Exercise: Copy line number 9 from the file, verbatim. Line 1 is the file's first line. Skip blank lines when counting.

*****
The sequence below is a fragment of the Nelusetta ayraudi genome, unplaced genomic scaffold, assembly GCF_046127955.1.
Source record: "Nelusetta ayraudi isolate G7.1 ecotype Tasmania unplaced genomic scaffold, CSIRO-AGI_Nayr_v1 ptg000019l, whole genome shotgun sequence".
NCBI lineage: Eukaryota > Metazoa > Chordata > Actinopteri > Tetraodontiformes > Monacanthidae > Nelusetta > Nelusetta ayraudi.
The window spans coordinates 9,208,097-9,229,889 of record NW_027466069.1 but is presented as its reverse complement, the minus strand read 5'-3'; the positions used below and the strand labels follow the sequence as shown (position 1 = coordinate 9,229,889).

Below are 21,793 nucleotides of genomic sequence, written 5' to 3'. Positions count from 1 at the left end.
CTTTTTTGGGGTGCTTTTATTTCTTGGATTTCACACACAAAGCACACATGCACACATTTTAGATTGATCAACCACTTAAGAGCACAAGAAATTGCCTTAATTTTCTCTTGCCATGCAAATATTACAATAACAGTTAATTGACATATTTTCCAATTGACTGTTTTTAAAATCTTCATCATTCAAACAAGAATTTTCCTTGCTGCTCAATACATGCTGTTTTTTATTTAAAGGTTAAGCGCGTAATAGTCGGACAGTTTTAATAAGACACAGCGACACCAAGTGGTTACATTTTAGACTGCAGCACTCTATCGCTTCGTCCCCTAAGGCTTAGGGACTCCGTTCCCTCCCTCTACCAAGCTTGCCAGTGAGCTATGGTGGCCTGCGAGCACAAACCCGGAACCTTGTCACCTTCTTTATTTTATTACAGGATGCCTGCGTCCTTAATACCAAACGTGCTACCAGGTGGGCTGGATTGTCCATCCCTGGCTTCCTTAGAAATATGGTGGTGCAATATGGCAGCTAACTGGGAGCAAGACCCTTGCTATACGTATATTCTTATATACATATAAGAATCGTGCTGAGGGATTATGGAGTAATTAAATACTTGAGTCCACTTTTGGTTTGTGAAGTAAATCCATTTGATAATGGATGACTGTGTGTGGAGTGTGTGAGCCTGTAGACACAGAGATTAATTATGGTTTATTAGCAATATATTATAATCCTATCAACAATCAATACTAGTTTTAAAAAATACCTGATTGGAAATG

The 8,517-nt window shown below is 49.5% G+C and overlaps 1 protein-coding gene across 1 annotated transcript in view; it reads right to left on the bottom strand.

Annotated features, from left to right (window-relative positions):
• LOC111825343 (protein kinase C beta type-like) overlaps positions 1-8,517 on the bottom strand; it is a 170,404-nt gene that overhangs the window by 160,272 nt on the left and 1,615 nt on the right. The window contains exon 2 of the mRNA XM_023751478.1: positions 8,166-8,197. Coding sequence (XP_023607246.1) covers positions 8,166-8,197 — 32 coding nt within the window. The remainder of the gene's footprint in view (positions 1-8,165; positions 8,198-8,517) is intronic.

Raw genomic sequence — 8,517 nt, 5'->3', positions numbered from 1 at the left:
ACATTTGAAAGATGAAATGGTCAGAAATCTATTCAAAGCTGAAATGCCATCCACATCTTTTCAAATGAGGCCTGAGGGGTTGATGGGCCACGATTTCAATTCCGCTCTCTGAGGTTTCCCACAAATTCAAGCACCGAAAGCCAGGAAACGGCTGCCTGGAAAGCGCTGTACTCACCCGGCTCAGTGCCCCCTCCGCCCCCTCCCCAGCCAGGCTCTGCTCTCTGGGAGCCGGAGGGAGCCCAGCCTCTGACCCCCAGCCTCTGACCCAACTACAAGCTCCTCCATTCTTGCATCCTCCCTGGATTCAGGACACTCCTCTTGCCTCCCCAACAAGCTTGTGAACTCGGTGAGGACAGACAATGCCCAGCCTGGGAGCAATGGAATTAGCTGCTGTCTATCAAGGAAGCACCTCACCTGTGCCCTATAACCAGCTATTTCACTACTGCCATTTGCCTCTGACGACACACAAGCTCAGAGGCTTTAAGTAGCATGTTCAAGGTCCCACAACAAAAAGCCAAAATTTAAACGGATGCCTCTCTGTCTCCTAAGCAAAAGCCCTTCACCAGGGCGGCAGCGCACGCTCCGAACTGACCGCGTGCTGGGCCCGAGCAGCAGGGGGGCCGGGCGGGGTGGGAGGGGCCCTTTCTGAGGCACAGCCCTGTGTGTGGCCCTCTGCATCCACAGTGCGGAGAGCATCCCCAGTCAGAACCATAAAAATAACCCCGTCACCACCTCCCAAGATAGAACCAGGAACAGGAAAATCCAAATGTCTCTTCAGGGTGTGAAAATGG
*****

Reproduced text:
• LOC111825343 (protein kinase C beta type-like) overlaps positions 1-8,517 on the bottom strand; it is a 170,404-nt gene that overhangs the window by 160,272 nt on the left and 1,615 nt on the right. The window contains exon 2 of the mRNA XM_023751478.1: positions 8,166-8,197. Coding sequence (XP_023607246.1) covers positions 8,166-8,197 — 32 coding nt within the window. The remainder of the gene's footprint in view (positions 1-8,165; positions 8,198-8,517) is intronic.